Tuesday, April 27, 2021 | 4:30 - 5:45 pm Pacific Time
China's Belt and Road Initiative (BRI): A Look at the Evidence with Professor Albert Park, Hong Kong University of Science and Technology
China’s Belt and Road Initiative (BRI) has attracted polarized debate over China’s motives with relatively little evidence. We analyze project-level data on China’s outbound foreign direct investments (FDI) and construction projects to examine several key questions related to the Initiative. First, we study the impact of the BRI on the amount of outbound FDI to BRI countries and examine whether the importance of economic, governance, and other factors in explaining China’s outbound FDI flows to different countries changed under the BRI. We find that after the BRI began, the importance of economic fundamentals declined while the importance of governance factors increased. Second, we quantify the role of state-owned enterprises in the Initiative and compare the nature and determinants of SOE investments to those made by private firms. Finally, to examine the impact of the Initiative on China’s soft power, we study changes in sentiment by using AI algorithms to conduct textual analysis of millions of media articles around the world.
Watch the Recorded Event:
About the Speaker
Albert Park is a development and labor economist who is an expert on China’s economic development. He is Head and Chair Professor of Economics, Chair Professor of Social Science, Professor of Public Policy, and Director of the Center for Economic Policy at HKUST. His research and commentary has appeared in the Economist, New York Times, Washington Post, Wall Street Journal, China Daily, BBC, CNN, NBC, Bloomberg, Freakonomics, and NPR. In recent years he has published articles in leading economics journals on firm performance, poverty and inequality, migration and employment, health and education, and the economics of aging in China. Prof. Park has played a leadership role in numerous survey research projects in China including the China Employer-Employee Survey (CEES), the China Urban Labor Survey (CULS), the Gansu Survey of Children and Families (GSCF), and the China Health and Retirement Longitudinal Study (CHARLS). He previously held faculty appointments at the University of Michigan and Oxford University, and has consulted frequently for the World Bank.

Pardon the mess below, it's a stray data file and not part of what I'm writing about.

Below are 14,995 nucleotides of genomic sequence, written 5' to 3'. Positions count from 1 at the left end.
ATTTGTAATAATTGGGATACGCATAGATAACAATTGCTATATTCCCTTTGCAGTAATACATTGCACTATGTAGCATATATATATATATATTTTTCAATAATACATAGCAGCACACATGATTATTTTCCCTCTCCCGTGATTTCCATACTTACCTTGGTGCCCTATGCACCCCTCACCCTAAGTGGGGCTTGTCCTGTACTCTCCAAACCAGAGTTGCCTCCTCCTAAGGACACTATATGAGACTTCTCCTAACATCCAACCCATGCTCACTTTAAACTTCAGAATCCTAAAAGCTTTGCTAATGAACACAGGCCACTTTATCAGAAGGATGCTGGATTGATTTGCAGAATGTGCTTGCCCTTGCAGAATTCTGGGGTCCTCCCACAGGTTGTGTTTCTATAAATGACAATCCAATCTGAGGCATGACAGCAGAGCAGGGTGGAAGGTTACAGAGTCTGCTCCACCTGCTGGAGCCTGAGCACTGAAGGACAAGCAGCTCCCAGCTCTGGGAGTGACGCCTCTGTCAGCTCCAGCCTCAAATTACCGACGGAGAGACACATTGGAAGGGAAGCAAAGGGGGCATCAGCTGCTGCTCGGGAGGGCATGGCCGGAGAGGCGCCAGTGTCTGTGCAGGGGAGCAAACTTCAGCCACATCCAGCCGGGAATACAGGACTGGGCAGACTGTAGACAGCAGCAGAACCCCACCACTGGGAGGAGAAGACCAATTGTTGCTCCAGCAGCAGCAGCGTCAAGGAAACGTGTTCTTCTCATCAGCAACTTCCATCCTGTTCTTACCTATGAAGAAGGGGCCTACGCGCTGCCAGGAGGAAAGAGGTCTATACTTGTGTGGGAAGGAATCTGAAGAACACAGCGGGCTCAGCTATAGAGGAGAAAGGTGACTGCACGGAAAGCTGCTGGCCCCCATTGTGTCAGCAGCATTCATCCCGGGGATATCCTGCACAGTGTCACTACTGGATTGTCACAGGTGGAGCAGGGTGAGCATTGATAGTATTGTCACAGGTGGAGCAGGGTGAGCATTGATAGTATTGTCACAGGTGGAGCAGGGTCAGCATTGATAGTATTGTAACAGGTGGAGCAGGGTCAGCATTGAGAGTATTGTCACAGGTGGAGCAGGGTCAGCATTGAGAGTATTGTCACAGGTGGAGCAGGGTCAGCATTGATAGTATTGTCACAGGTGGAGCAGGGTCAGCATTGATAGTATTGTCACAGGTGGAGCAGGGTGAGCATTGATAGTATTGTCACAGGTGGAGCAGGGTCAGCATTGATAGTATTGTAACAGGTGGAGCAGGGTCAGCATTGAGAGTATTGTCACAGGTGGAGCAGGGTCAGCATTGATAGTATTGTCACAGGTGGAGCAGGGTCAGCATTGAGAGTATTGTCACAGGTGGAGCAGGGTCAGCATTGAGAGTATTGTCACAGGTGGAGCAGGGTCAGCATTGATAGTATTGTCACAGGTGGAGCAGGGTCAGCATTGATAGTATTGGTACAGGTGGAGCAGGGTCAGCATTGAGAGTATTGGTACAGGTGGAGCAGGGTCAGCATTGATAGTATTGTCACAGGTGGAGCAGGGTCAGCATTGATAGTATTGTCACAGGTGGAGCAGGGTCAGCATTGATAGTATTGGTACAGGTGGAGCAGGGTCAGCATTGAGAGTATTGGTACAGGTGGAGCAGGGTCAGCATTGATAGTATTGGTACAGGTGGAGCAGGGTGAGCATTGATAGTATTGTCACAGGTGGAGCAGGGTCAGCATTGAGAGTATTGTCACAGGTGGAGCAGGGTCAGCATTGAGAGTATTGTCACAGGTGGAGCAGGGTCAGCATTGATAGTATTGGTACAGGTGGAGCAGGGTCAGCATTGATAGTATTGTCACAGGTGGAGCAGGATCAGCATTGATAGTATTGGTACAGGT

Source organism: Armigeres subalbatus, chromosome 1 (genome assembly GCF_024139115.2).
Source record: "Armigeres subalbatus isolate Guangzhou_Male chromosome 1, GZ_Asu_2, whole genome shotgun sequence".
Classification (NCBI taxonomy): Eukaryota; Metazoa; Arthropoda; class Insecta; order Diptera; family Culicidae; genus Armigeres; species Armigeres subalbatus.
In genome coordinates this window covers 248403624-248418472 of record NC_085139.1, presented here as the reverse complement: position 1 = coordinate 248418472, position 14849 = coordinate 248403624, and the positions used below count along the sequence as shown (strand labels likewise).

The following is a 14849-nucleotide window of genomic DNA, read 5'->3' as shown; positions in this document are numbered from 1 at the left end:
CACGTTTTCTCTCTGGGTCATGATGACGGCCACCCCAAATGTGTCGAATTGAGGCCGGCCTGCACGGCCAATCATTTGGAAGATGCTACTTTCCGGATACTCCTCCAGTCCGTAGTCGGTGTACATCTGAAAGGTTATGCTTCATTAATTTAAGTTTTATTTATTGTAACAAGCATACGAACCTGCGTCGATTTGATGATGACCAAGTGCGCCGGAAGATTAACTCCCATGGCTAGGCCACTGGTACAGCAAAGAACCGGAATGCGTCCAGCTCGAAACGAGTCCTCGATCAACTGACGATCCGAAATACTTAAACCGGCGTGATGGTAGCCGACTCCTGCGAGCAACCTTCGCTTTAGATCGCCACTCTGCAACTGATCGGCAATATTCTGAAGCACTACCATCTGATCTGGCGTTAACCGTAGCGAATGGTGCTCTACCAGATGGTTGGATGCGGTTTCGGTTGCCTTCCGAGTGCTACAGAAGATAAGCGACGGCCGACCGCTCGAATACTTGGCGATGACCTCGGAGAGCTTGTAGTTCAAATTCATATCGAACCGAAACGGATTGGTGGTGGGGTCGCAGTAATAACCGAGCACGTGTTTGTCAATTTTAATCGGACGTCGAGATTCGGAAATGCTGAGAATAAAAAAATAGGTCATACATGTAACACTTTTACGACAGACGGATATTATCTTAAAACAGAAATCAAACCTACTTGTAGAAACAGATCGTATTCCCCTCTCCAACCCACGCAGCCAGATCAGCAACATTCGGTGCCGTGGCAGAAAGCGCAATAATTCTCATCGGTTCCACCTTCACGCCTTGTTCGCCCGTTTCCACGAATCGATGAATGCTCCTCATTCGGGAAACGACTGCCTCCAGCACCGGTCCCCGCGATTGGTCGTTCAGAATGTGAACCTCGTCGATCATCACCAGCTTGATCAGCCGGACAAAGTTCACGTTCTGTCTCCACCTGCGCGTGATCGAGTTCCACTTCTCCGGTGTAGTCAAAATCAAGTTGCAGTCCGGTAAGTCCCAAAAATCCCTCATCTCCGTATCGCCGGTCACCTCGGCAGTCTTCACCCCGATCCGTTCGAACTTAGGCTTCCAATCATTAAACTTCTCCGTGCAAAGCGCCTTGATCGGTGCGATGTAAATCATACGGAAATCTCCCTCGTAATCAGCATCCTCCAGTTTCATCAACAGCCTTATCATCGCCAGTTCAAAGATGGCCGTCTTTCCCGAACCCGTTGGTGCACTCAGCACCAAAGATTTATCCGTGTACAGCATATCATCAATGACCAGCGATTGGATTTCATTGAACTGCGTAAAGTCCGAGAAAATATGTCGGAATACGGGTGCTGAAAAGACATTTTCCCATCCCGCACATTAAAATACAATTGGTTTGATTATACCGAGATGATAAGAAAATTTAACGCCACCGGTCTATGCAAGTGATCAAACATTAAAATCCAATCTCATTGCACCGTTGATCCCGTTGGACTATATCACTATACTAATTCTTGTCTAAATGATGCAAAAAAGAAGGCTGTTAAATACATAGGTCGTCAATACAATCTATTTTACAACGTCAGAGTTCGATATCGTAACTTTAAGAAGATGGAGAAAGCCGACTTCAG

Seminar Series Moderators:
Scott Rozelle holds the Helen Farnsworth Endowed Professorship at Stanford University and is Senior Fellow in the Food Security and Environment Program and the Shorenstein Asia-Pacific Research Center, Freeman Spogli Institute (FSI) for International Studies. For the past 30 years, he has worked on the economics of poverty reduction. Currently, his work on poverty has its full focus on human capital, including issues of rural health, nutrition and education. For the past 20 year, Rozelle has been the chair of the International Advisory Board of the Center for Chinese Agricultural Policy, Chinese Academy of Sciences (CAS). In recent years Rozelle spends most of his time co-directing the Rural Education Action Project (REAP). In recognition of this work, Dr. Rozelle has received numerous honors and awards. Among them, he became a Yangtse Scholar (Changjiang Xuezhe) in Renmin University of China in 2008. In 2008 he also was awarded the Friendship Award by Premiere Wen Jiabao, the highest honor that can be bestowed on a foreigner.
Hongbin Liis the James Liang Director of the China Program at the Stanford King Center on Global Development, and a Senior Fellow of Stanford Institute for Economic Policy Research (SIEPR). Hongbin obtained his Ph.D. in economics from Stanford University in 2001 and joined the economics department of the Chinese University of Hong Kong (CUHK), where he became full professor in 2007. He was also one of the two founding directors of the Institute of Economics and Finance at the CUHK. He taught at Tsinghua University in Beijing 2007-2016 and was C.V. Starr Chair Professor of Economics in the School of Economics and Management. He founded the Chinese College Student Survey (CCSS) in 2009 and the China Employer-Employee Survey (CEES) in 2014.
Hongbin’s research has been focused on the transition and development of the Chinese economy, and the evidence-based research results have been both widely covered by media outlets and well read by policy makers around the world. He is currently the co-editor of the Journal of Comparative Economics.